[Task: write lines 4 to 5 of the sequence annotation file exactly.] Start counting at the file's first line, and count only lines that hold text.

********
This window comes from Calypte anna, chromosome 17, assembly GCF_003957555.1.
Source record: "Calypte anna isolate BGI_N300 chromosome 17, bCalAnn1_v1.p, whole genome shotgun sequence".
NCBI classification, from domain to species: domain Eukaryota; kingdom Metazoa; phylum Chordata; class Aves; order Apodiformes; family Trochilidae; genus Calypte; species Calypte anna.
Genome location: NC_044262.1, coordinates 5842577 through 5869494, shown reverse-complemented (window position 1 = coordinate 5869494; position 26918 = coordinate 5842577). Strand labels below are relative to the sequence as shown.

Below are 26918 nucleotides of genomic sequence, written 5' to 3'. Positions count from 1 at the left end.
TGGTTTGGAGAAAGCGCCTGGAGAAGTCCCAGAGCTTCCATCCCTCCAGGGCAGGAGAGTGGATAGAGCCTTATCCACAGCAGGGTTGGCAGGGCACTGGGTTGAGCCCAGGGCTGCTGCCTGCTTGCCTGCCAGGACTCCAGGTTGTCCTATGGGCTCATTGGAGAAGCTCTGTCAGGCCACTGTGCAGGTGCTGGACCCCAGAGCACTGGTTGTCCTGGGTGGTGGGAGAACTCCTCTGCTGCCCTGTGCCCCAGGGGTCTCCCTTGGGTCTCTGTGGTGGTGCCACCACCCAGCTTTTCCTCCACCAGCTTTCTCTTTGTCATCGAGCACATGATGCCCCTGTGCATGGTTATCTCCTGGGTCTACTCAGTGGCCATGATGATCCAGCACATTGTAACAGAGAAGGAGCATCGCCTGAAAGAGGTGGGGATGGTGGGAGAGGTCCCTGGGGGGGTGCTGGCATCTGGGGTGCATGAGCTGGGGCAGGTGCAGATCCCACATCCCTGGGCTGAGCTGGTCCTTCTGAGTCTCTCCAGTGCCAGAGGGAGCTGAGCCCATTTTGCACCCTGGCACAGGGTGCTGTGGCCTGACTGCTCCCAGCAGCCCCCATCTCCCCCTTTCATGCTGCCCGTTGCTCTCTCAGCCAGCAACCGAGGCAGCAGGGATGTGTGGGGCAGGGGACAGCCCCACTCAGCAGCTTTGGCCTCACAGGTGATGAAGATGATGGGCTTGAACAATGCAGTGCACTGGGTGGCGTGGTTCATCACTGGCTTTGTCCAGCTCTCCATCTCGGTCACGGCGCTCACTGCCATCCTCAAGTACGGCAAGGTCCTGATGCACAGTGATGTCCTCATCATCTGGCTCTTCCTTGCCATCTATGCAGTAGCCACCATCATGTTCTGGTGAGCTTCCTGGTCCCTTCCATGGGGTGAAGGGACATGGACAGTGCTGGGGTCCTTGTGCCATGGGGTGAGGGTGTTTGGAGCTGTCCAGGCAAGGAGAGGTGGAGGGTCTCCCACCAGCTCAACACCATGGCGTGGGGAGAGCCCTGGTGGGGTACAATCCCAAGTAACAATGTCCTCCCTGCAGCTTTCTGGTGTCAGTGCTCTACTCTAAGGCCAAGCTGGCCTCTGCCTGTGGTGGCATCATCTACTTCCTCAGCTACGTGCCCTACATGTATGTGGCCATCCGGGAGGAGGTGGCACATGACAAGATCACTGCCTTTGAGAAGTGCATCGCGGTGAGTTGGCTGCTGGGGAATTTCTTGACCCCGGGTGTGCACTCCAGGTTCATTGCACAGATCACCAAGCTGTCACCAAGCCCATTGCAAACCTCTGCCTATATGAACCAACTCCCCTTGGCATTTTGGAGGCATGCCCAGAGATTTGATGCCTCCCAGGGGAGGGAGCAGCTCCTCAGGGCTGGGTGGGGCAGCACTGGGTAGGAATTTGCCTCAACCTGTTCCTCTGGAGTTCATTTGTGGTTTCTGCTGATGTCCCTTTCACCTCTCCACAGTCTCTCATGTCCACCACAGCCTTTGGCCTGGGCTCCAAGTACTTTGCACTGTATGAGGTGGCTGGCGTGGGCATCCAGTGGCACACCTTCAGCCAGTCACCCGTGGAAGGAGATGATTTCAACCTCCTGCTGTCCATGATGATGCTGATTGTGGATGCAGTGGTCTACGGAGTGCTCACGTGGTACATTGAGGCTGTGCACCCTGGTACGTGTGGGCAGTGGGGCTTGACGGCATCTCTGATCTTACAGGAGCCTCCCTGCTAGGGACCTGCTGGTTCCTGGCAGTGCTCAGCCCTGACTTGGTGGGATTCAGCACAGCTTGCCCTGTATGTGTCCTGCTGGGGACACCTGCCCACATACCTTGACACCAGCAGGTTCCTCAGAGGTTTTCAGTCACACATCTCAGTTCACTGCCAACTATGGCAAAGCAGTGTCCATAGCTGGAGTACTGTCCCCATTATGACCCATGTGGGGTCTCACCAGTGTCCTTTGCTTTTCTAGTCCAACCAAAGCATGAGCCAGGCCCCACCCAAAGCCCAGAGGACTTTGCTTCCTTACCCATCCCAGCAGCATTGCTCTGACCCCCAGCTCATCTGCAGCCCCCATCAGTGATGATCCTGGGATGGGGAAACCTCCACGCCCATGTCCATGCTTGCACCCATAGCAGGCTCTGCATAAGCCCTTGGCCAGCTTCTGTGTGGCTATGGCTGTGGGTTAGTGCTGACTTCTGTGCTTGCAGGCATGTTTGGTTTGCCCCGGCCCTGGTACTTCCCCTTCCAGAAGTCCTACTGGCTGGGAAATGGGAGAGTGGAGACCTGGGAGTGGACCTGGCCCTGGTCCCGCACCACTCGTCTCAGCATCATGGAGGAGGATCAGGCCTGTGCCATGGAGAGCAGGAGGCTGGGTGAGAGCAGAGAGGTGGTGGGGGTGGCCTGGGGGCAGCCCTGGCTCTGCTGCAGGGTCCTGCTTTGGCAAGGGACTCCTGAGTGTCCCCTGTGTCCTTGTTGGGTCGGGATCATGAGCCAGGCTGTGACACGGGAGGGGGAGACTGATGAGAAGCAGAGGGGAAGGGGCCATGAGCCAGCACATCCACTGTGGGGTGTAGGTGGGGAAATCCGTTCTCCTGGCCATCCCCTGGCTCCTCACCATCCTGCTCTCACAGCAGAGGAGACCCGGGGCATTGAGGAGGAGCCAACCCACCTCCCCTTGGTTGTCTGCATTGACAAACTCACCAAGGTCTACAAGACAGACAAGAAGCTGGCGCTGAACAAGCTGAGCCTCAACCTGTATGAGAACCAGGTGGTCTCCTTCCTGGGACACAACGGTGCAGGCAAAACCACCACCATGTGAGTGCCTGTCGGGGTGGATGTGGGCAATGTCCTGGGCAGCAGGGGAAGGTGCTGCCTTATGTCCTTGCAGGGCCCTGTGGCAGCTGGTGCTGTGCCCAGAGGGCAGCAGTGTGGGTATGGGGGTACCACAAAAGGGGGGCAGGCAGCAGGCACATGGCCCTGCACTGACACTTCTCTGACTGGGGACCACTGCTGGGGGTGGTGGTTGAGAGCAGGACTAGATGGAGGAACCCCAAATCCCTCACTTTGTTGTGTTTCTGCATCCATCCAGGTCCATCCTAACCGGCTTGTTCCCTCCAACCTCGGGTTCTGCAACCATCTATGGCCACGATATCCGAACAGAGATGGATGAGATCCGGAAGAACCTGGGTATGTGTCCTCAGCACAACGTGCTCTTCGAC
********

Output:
Genome location: NC_044262.1, coordinates 5842577 through 5869494, shown reverse-complemented (window position 1 = coordinate 5869494; position 26918 = coordinate 5842577). Strand labels below are relative to the sequence as shown.

Below are 26918 nucleotides of genomic sequence, written 5' to 3'. Positions count from 1 at the left end.